Wednesday, July 6, 2022

EPA agreement can benefit Botswana, but needs caution ÔÇô Dr Sigwele

Following the signing of the Southern African Development Community (SADC) countries to negotiate an Economic Partnership Agreement with the European Union, the government has been warned to exercise its rights in making sure that threats facing the private sector are taken into consideration.

Addressing the BOCCIM workshop in Francistown on Tuesday, the Executive Director of Delta Diaries, consultant and member of BOCCIM, Dr Howard Sigwele, indicated that although there were benefits in this agreement in trying to enhance the private sector to participate smoothly in the foreign markets, there were possible threats such as unregulated entry of goods and subsidized European Union imports into Botswana, which might negate on the performance of the local business people and lead to some companies closing down.

He warned the private sector about the possible entry of goods of inferior standard into the country because of the perception that all goods from European countries were of greater value. He went further to establish that there was a possibility of importation of diseases and pests into the country if further caution is not taken.

Sigwele maintained that it was of utmost importance that BOCCIM made sure that stakeholders were familiar with the policies in the EPA agreement and why it came into place. He pointed out that under the SADC and EU (EPA agreement) there were some challenges which came with the initiative because the trade involved countries that were very developed, therefore there was going to be stiff competition.

“As the first reciprocal trade agreement between developing and highly industrialized countries, the SADC-EPA will pose major challenges for the government and the private sector as goods and services from highly developed countries and technologically advanced countries will be expected to compete on similar conditions with those from low income members like Botswana,” he said.

He illustrated further that the many and complex challenges facing developing countries like Botswana, reciprocal trade agreements with highly industrialized countries/region like the EU posed major policy concerns. He elaborated that, based on the high levels of technologies, easier access of finance and aspects such as technology in the European Union countries, EU exports to SADC EPA region would exert stiff competition to the SADC region.

However, on a positive note, Sigwele projected that the signing of the EPA agreement was a giant step in helping to lubricate trade between Botswana and the European countries as the country would be able to export goods and services at ease with no limits as long it is legal goods.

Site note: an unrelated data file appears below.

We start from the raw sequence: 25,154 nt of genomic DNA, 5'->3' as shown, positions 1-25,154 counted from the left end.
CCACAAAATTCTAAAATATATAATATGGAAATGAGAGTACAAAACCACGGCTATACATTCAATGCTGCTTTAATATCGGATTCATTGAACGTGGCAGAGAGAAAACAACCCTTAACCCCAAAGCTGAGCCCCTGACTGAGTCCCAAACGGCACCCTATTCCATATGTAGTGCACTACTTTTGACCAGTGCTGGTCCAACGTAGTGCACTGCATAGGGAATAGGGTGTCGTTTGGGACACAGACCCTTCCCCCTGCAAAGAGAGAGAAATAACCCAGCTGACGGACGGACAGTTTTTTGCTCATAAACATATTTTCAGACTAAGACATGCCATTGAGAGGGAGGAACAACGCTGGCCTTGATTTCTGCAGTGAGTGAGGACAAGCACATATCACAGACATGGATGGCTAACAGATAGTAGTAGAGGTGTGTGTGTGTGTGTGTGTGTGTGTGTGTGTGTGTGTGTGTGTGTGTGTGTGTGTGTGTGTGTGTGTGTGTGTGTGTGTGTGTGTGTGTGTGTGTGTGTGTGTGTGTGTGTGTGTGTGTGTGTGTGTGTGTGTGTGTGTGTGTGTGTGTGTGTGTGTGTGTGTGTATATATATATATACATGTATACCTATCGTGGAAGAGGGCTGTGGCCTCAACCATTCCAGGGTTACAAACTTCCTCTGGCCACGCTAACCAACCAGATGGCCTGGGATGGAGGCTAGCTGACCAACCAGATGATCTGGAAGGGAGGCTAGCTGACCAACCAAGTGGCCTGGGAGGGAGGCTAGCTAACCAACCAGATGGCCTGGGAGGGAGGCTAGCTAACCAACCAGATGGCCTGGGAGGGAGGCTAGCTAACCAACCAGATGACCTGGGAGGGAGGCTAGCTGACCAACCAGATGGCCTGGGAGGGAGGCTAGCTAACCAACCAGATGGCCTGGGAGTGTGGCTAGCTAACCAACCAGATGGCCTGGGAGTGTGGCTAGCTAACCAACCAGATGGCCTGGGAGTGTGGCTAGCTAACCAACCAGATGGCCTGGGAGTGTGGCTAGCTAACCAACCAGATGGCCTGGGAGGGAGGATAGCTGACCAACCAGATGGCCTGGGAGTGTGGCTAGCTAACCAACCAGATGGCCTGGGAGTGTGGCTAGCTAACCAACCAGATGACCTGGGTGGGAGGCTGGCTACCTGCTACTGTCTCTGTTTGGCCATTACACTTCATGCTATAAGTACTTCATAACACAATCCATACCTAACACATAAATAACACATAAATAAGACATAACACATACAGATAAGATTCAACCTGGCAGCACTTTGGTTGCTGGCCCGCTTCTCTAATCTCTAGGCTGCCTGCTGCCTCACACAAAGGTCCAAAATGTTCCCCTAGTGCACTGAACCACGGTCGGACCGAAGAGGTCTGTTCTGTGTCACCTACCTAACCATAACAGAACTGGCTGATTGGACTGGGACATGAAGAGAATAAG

He stated that it would be of advantage based on the fact that the country would be able to benefit from the high technology of this developed countries.

Sigwele pointed out that the expanded EU would provide SADC and Botswana’s business sector with a bigger and integrated market, where possible transaction and transportation costs would likely to be lower. He added that access to duty and quota free market for exports from Botswana could increase the companies’ revenue and reduce costs.

“Expanded market access of Botswana’s exports to EU consumers with different per capita incomes in 27 member countries could provide niche markets for certain products in Botswana,” he said.

He went further to explain that this would provide Botswana’s private sector with a wider choice of imported goods, possibly at lower prices, adding that if this agreement was implemented, the countries which are signatories to this agreement would maximize trade benefits by producing and exporting those goods where they have comparative cost advantage due to favourable climates, natural resources, labour and capital costs.

“Botswana’s beef exports falls in this country and countries which do not cost advantage in beef will prefer imports whilst Botswana imports goods as equipment, machinery, fabric and some food commodities in which she is least cost competitive,” he said.

He added that this agreement would also help the country to attract foreign direct investment (FDI) to complement domestic resources for economic development, industrialization and employment creation. Dr Sigwele also projected that there will be trade revenues that would include royalty taxes generated, to be used to achieve the country’s development and Vision 2016 objectives.

The SADC EPA (Interim) originates from the Lome Convention of 1975 in which the European Union entered into non-reciprocal and preferential trade agreements with the African, Caribbean and Pacific (ACP) countries and subsequently the Cotonou Agreement.
The EPA was designed to be World Trade Organization (WTO) reciprocal and non discriminatory.

Currently, Botswana, Lesotho and Swaziland are the only members in the SADC group which have signed the Interim EPA.


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